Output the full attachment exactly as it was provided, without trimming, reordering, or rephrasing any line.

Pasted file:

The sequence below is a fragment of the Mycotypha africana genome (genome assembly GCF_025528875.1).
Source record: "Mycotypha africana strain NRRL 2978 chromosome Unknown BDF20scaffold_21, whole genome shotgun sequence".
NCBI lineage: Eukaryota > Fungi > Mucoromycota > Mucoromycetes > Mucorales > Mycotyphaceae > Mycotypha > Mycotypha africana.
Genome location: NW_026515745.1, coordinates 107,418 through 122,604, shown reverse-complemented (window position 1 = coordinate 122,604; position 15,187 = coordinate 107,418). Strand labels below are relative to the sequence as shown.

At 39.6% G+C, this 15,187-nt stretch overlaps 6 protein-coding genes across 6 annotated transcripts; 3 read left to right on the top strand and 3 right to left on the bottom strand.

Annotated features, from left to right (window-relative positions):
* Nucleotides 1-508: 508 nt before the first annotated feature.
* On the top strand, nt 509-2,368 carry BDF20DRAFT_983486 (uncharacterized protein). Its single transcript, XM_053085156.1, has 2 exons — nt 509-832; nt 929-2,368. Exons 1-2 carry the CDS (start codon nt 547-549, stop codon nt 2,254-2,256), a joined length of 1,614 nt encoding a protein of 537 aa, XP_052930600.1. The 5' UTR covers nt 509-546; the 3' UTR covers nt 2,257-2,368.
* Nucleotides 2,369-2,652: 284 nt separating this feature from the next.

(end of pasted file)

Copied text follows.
The sequence below is a fragment of the Mycotypha africana genome (genome assembly GCF_025528875.1).
Source record: "Mycotypha africana strain NRRL 2978 chromosome Unknown BDF20scaffold_21, whole genome shotgun sequence".
NCBI lineage: Eukaryota > Fungi > Mucoromycota > Mucoromycetes > Mucorales > Mycotyphaceae > Mycotypha > Mycotypha africana.
Genome location: NW_026515745.1, coordinates 107,418 through 122,604, shown reverse-complemented (window position 1 = coordinate 122,604; position 15,187 = coordinate 107,418). Strand labels below are relative to the sequence as shown.

At 39.6% G+C, this 15,187-nt stretch overlaps 6 protein-coding genes across 6 annotated transcripts; 3 read left to right on the top strand and 3 right to left on the bottom strand.

Annotated features, from left to right (window-relative positions):
* Nucleotides 1-508: 508 nt before the first annotated feature.
* On the top strand, nt 509-2,368 carry BDF20DRAFT_983486 (uncharacterized protein). Its single transcript, XM_053085156.1, has 2 exons — nt 509-832; nt 929-2,368. Exons 1-2 carry the CDS (start codon nt 547-549, stop codon nt 2,254-2,256), a joined length of 1,614 nt encoding a protein of 537 aa, XP_052930600.1. The 5' UTR covers nt 509-546; the 3' UTR covers nt 2,257-2,368.
* Nucleotides 2,369-2,652: 284 nt separating this feature from the next.